November 22, 2014 § Leave a comment
This past week Katherine and I were visited with the terrifying news of a shooting at our daughter’s college, the Florida State University (pictured). So let me begin by saying that our sweet Erin is fine. We praise God, not only for her safety, but also for the other young people who were spared.
It is both surreal and terrifying to be in the fog of waiting to hear good news, while deep down denying the idea that your child would be among the victims. Throughout the morning our family texted back and forth, only to experience relief over her wellbeing, though in muffled tones, knowing that some parent might not be celebrating, but grieving.
In retrospect I was struck by the fact that just six days before, we were intent on cheering on the University of Miami Hurricanes’ football team as they faced off with FSU, and then the subsequent and almost-mandatory belly aching, finger-pointing and excuse-making that accompanies a heartbreaking loss. Before the shooting, the most important thing was that our team beat their team (which we didn’t!). In fact it was heartwarming to read of how Florida State’s most hated rival, the University of Florida, put aside trivial rivalry with displays of intrastate support.
Suffering has a way of correcting our course, doesn’t it? It resets our priorities and quickly sheds away the unimportant. We so easily become scattered by life and love and work and schedules to the extent that focus withdraws from our daily diet.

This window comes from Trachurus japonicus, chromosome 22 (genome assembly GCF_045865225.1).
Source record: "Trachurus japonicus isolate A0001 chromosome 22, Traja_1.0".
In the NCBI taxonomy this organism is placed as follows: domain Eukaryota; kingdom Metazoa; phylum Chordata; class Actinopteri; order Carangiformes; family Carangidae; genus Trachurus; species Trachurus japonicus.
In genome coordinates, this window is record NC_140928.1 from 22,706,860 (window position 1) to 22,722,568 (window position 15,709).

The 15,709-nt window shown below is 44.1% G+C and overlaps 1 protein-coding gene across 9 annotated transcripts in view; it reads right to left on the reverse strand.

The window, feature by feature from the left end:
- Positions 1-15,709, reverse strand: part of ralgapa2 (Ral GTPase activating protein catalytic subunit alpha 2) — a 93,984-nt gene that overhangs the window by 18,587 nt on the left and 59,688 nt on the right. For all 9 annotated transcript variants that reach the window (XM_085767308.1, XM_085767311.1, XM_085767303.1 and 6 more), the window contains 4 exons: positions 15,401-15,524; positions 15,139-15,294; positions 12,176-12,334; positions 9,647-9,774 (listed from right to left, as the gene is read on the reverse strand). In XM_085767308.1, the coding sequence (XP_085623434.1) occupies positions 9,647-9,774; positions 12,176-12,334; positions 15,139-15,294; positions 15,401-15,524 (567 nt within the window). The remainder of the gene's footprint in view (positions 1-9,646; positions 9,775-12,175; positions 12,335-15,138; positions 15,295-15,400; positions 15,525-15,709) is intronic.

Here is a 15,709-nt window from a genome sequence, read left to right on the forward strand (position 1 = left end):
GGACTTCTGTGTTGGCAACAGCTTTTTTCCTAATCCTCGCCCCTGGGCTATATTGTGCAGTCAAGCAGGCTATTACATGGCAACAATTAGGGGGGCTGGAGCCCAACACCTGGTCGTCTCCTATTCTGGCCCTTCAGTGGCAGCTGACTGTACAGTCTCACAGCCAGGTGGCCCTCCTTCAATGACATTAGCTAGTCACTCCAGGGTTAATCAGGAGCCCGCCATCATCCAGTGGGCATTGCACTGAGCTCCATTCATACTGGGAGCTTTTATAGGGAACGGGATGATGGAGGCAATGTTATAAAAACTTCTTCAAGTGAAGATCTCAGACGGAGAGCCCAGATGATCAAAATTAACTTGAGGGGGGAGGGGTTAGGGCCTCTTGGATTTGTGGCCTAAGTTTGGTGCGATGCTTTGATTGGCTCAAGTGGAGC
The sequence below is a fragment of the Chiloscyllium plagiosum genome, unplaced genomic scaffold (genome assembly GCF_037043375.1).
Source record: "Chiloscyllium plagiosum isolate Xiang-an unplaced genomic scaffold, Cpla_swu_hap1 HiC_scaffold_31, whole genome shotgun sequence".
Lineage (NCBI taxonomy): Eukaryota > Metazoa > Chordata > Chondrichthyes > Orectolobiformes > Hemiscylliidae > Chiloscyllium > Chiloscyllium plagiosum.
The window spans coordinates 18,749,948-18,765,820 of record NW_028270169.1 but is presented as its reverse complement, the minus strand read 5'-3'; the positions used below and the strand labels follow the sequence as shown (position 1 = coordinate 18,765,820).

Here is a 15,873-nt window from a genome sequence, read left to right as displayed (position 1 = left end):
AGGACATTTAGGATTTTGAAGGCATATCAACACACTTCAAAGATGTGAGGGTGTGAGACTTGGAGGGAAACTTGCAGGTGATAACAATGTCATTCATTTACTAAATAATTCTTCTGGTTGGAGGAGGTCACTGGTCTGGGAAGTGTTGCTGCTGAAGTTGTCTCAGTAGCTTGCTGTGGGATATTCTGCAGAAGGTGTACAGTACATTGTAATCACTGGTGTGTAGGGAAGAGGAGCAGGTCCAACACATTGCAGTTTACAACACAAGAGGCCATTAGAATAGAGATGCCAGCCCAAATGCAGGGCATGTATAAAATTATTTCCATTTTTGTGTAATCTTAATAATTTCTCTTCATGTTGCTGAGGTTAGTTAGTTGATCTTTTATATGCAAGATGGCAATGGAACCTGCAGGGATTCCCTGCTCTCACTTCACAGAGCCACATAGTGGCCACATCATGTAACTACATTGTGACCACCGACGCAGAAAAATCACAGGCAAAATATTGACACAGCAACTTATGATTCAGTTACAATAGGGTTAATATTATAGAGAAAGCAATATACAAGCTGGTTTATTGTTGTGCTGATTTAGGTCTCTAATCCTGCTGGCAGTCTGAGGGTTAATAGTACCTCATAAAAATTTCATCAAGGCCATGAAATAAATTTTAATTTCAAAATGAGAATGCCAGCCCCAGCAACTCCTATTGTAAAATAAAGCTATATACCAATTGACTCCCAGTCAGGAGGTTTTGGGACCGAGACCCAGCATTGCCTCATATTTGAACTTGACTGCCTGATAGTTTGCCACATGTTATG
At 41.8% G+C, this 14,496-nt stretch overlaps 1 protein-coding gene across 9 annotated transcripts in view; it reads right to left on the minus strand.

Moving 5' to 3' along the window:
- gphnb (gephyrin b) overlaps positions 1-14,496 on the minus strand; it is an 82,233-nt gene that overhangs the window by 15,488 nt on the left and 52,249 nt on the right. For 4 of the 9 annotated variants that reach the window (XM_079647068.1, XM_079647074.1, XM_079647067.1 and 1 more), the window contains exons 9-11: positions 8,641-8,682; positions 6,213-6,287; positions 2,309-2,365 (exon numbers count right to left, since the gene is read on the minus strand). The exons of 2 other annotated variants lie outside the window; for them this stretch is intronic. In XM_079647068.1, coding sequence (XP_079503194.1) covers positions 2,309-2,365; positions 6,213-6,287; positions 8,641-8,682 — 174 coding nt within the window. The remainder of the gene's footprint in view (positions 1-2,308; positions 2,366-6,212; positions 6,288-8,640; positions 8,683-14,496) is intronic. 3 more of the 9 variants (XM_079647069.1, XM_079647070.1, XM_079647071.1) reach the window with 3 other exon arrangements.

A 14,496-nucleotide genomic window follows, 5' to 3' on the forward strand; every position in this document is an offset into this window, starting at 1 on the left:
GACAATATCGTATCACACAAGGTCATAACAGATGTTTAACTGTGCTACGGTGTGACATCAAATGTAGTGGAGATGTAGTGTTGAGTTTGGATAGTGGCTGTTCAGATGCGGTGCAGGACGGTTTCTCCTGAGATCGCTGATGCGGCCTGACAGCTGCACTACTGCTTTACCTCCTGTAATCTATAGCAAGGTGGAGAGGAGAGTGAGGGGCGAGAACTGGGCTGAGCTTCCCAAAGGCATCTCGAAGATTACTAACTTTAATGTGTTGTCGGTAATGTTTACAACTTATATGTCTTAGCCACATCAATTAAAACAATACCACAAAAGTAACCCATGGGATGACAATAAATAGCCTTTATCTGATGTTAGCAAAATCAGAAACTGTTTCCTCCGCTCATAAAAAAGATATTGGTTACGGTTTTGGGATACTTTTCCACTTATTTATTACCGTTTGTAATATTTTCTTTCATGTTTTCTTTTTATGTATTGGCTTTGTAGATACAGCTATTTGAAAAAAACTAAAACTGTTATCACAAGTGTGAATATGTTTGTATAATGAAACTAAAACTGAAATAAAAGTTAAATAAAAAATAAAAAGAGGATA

In suffering there is clarity.
Now I know that there are some who have almost made a virtue out of suffering, almost as though it is a spiritual mountain to be scaled. But this is warped.
No, suffering is raw, and it is real, it is personal, and on any level it is horrid and hideous. It is the result of the fall, and part of the Curse. One day it will no longer be, but until then, there is nothing inherently good in suffering.
Except for one thing.
It is our common cup. In suffering, our differences fade into a shared struggle and inextricable bond with every other human in this broken world. It is our very real and flesh-and-blood protection from smug platitudes. It puts the pain and pathos of others into perspective and protects us from cold indifference. My pain, though horrible, is shared.
In a few weeks we will celebrate the birth of Christ, and at the heart of the Incarnation is a God who would meet us at the point of our greatest need and deepest sorrows, and then invite us into what the apostle Paul calls, ‘the fellowship of sharing in his sufferings’ (Philippians 3:10).
Paul’s summons is not for the sake of glorifying suffering, but to remind us that when we drink from the common cup of brokenness, the Risen Christ is at the table with us.
And this friends, is good news.
October 4, 2014 § 2 Comments
“There is nothing less attractive than stingy Christians. We serve a generous, lavish God who delights in beauty and diversity, color and aromas.” Christopher L. Heuertz & Christine D. Pohl, Friendship at the Margins
Last evening, Katherine and I, along with our daughter and son-in-law, ate at a downtown restaurant for my birthday dinner. Baltimore has a beautiful skyline. At night it is spectacular. To eat on the main drag of the Inner Harbor with lights reflecting on the water, and boats at dock, as cars pass and people walk, is such a treat.
As we enjoyed the moment and one another I noticed the energy outside the window we sat beside. It always seems as though something is going on in the city, and on this night it was particularly exciting. The Orioles had just won the second of the best-of-five series with the Detroit Tigers for the American League Eastern Division Title, leaving only one victory to take the series. City buildings were lit up in Orioles orange and the air was filled with elation.